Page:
Mastering The Art Of The Email CC

Let’s talk about politics. They’ll be no mention of Donald’s or Hillary’s or Russia in this discourse. We are addressing a different kind of politics entirely. Similarly confusing, maddening, and hard to navigate, office politics are an unavoidable workplace hazard. Especially when it comes to communicating via electronic mail.

Any leader with a decent track record and a chunky paycheck will tell you communication is the key to success, both for the business as well as the individual. But professionals these days are communicating less and less in a face to face manner. Everything is a conference call, a meeting via satellite video, a webcast. And of course, email. If it’s not in writing, was the conversation ever really had? No. 

You have a great idea. You have the takeaways from the meeting with the important client. You have feedback on the feedback from the meeting about the idea. Whatever you have to say, it’s time to let your fingers glide across the keyboard (complete with crumbs from this morning’s breakfast croissant at your desk) in order to compose the email consisting of your invaluable thoughts. You hit every bullet, you highlighted key points, you italicized the buzz words. Now it’s time to fire out your missive. 

You direct your mouse and click into the “To” field. Enter colleague’s name here. Click send and you’re good- right? WRONG. If you didn’t even stop to think about who needs to be “cc’d” on this directive you are going to have hell to pay. 

CC’ing, also known more formally as carbon copying, is the best way to anger anyone and everyone you work with. It’s a necessary evil. It’s also the electronic equivalent of passive aggressive behavior in a meeting. It’s an art, not a science, and it’s proven to be an acquired yet elusive skill for me in my career. 

Having joined the workforce not too long after the invention of email, you’d think I’d have mastered this by now. But I continue to get harangued by peers and even the powers that be when the appropriate people didn’t get copied on my communicados. I can never seem to get it right. Someone always feels like I was going behind their back, or leaving them out on purpose, or including their boss to make them look bad. I simply can’t win. 

I am certain I am not the only professional who suffers from insufficient CCing. Therefore I have composed a checklist of people you should consider copying next time you shoot out that email, regardless of how casual you may think it to be. 

Before you hit send did you include?

  • Your boss
  • Recipient’s boss
  • Recipients assistant
  • Your assistant
  • The client relationship manager
  • Your colleagues overseas
  • The entire sales force
  • The Head of HR
  • The Head of Compliance
  • The CEO of your firm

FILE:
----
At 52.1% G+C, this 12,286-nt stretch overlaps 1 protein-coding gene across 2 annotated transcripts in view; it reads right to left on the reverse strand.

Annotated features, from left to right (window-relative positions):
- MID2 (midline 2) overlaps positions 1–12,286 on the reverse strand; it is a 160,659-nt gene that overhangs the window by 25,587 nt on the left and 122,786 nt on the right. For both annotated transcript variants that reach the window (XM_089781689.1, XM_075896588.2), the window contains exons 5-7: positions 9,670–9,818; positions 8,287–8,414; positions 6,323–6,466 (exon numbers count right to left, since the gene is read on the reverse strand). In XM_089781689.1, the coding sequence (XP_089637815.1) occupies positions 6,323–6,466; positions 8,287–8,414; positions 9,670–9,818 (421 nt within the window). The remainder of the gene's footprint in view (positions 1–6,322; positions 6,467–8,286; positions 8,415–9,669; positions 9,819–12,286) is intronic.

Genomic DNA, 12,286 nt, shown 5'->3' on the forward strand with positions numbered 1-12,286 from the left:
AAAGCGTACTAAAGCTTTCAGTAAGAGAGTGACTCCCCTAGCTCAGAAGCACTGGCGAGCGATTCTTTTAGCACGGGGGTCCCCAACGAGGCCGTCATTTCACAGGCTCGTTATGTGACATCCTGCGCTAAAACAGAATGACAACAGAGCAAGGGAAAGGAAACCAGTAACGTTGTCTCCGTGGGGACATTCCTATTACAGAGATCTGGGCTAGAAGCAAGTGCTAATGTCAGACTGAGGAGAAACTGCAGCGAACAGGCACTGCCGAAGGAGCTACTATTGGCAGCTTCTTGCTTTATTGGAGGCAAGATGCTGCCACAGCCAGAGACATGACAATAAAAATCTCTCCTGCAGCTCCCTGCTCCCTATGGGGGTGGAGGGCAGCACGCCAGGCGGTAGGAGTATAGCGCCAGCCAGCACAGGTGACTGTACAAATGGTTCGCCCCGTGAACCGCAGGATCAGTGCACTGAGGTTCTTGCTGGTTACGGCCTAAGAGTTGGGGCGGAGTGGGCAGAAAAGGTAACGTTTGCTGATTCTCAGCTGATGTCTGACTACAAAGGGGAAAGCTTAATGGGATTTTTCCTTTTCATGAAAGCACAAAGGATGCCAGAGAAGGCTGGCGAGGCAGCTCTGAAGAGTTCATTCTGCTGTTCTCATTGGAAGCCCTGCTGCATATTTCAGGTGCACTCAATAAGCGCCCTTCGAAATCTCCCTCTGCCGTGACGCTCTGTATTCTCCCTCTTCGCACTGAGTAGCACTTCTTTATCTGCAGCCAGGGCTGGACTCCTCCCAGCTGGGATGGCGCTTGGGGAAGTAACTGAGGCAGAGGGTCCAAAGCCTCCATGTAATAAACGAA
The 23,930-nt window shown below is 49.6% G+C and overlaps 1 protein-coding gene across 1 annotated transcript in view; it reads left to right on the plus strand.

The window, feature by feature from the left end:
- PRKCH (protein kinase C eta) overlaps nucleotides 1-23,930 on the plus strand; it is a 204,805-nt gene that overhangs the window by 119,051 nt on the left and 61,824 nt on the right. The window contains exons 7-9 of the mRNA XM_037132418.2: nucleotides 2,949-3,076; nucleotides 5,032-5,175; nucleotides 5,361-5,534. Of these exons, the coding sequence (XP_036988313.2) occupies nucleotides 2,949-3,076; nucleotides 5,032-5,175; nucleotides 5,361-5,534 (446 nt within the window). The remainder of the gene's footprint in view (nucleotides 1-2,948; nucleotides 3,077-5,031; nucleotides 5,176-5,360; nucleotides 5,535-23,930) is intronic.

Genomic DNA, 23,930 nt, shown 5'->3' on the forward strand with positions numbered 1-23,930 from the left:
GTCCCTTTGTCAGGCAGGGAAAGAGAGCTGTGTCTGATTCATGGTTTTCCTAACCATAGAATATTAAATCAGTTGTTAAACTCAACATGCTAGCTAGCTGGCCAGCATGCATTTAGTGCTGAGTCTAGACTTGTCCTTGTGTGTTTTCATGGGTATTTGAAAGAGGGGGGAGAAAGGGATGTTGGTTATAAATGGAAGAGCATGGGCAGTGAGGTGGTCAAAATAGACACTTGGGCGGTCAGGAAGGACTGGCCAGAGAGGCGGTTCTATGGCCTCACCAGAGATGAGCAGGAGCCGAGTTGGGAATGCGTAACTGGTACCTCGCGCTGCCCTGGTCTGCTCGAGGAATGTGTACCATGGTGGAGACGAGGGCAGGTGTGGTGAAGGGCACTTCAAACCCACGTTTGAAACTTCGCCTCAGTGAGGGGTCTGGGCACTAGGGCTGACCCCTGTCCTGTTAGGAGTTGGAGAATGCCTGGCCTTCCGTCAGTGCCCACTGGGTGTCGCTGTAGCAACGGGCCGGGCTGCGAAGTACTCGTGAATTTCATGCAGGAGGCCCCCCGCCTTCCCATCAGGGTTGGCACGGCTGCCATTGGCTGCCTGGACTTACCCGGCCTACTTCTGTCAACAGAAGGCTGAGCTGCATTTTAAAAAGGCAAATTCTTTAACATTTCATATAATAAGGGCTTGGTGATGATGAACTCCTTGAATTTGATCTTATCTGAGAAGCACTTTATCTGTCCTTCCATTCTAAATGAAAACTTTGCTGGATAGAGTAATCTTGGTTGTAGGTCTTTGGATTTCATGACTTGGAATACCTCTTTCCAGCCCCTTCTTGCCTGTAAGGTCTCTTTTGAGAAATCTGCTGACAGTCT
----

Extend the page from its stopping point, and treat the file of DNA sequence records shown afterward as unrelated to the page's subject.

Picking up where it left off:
If you have hit on the above mentioned, not to worry. You have still probably left someone out. And if you didn’t, someone will still be offended that their name came after someone else on the list. Or a single word in your email will have rubbed a single person the wrong way, and it will result in a casual coffee in the cafeteria to discuss.

Now that you hit send, your thoughts are not only in writing, but are also blinking on the screen of everyone you work with, ready to be judged and criticized by the masses, and talked about by your nemesis and his or her cronies at the water cooler. But at least you weren’t hiding anything. No secret emails to see here.

Once in the hands of the recipient(s), you become vulnerable to virality if your email gets forwarded, nay blasted out, should someone feel the need to share. There is a way to prevent this. By using the nifty hashtag with the term “internal use only”, you are warning anyone who sends this email along that passing it on will be at his or her own peril. It’s not perfect, but it’s a decent deterrent. 

Finally, please be aware that there is an entirely different conversation to be had about other email pitfalls in the workplace. Need I highlight the hatred for the idiot who has a habit of hitting reply all? Or the dangerous cousin off the “CC”, the BCC. Blind copying seems like a much safer option vs. the CC, but no one likes to get a message “just for you” when they know they’re one of many on a mass distribution list. Conversely, CC’ing by accident when you meant to BCC just showed the world just how many men and women you’re trying to address with the single push of a button rather than take the time to reach out to each personally. You’re now not only stupid, but also lazy. And please, PLEASE don’t reply all to an email you were BCC’d on. You just ruined it for everyone.

Good luck remembering these pointers, or living in absolute fear of breaking any of the guidelines discussed today, next time you need to send a quick note to your client about tomorrow’s meeting. I’m sure we’ll all figure this technology in the workplace thing out eventually. 

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14 thoughts on “Mastering The Art Of The Email CC

  1. Oh the perils of email – You’ve hit the nail on the head here with the whole CC’ing (a new verb) thing. Email has been around for decades but we’re still grappling with the etiquette of it all. The worst example I remember is when a colleague did a “reply to all” by accident and forget to check the spelling – The Director’s name had turned into something very rude via predictive text!

    Liked by 1 person

  2. Ah, email… So many possible errors! Navigating who to CC is something I only really realized was an important skill about 5 years into working. I actually think managers need to give their employees (especially new hires) explicit direction on who they should CC, both horizontally and vertically. That might save some headaches…

    Liked by 1 person

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